The first SNDS Magazine of the year is on its way to the printer. Take a look in this web version at all the great content we have put together for you. The cover story is a very personal story by John Bark and a project by him and his colleague Charli Kasselbäck, in the cold north part of Sweden. There’s also a presentation of the first speakers at the SNDS15 conference – and we ‘ve redesigned the magazine – a needed facelift after nine years in the same look, more or less. Hope you like it!
Editorial from SNDS Magazine no. 4, 2014
We believe there is nothing social about online social networks, so get out from behind your screen and get to a live event, with real people, real communication, real beer, and real creative fun.”
Visuals can be many things. In the previous issue of SNDS Magazine, we looked at illustration. In this issue we show you a glimpse of a live event – the SNDS Fu2i0n14 conference held in Copenhagen in October – and tell it almost only in pictures. Our photos may not say more than a thousand words, but hopefully they will convey the atmosphere and quality of the conference and encourage you to register next year.
A visual innovation at Fu2i0n14 was the introduction of the PechaKucha – a simple presentation format where you show 20 images, each for 20 seconds. Images advance automatically and you talk along to the images.*
Nine speakers tried their best at this very strict presentation format – Stig Ørskov, CEO of JP/Politikens Hus, Denmark, held his presentation precisely within the required timeframe of 6 minutes, 40 seconds (20 slides × 20 seconds), and Liv-Jorunn Håker from the Norwegian newspaper Sunnmørsposten also managed to deliver a well-structured PechaKucha entitled “Get over it!” about struggling with web code. Accepting the rules of the format clearly showed what magic a great PechaKucha can produce.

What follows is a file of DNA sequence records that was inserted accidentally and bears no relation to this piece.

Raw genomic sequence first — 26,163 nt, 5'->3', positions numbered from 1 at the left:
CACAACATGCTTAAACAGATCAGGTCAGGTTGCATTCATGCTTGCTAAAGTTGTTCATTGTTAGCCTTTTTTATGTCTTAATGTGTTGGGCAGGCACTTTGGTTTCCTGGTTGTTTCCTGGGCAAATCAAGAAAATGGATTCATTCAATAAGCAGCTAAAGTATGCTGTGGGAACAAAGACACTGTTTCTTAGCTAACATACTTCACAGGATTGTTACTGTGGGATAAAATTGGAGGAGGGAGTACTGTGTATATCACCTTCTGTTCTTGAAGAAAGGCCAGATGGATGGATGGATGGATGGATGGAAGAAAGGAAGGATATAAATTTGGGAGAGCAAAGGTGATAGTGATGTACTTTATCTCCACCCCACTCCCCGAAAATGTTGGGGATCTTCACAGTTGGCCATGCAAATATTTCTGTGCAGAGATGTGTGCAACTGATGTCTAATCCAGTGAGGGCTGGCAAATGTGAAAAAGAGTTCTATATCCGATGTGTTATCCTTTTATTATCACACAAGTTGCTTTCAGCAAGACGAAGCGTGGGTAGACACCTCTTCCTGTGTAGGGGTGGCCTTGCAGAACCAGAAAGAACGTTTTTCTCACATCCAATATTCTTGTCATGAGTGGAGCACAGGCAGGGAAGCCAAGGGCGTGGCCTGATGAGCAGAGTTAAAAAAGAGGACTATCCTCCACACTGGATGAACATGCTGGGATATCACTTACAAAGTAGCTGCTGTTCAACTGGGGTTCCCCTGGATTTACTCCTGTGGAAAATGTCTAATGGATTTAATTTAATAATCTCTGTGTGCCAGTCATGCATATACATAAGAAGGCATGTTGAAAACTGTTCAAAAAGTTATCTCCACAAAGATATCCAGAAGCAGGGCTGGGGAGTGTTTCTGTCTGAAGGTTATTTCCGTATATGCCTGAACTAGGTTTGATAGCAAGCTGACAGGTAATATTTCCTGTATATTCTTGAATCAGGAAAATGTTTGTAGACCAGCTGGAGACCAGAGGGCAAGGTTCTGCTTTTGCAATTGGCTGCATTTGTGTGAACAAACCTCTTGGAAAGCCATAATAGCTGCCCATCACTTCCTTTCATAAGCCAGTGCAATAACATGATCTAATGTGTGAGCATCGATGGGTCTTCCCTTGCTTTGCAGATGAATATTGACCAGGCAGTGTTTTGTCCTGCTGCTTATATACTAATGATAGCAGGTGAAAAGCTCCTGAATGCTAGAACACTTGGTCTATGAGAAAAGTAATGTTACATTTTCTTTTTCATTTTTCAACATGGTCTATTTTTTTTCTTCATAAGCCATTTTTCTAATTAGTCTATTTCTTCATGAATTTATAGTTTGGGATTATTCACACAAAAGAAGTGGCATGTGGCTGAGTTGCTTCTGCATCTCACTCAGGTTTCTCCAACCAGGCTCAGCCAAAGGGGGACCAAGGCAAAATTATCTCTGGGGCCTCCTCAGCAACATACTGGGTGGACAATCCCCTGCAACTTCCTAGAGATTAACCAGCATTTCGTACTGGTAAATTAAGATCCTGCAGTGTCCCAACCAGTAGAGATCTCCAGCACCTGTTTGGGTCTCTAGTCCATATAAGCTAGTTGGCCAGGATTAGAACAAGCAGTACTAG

Now, this may be a rather formalistic observation, but in principle, no design format should be neglected – be it in a presentation, in a printed magazine or in apps as well as other digital products. Users and readers of our publications are very aware – consciously or unconsciously – that any given format has its rules and conventions. Try uploading a 20 MB jpg to your news website and watch the bounce rate of your visitors grow sky-high, or set body copy in your newspaper at an illegible five point size – it just doesn’t work.
Of course you can pretend that there are no rules – but then the rule is (!) that you have to be extremely good at inventing new stuff. And that’s a lot harder than communicating within the grid at hand.
In the magazine
Will PechaKucha be part of the new initiative SNDS Meet-up, launched in this issue (page 16)? It’s actually up to you: SNDS Meet-ups are local self-organized events, where news designers in the Scandinavian countries can socialize, exchange ideas, learn and engage in their local design-community.
Kim Bjørn came up with this great idea, and we hope you will support the project and start organizing. More info to follow on snds.org.
One of the winners in this year’s Best of Scandinavia News Design competition was the Finnish illustrator and graphic designer Anniina Louhivuori. The only winner in the new Portfolio category in the print part of the contest, we were so impressed that we wanted to see more. We’re proud to show all six entries from her award winning portfolio plus another seven examples of her great visualizing skills published in Sunnuntaisuomalainen.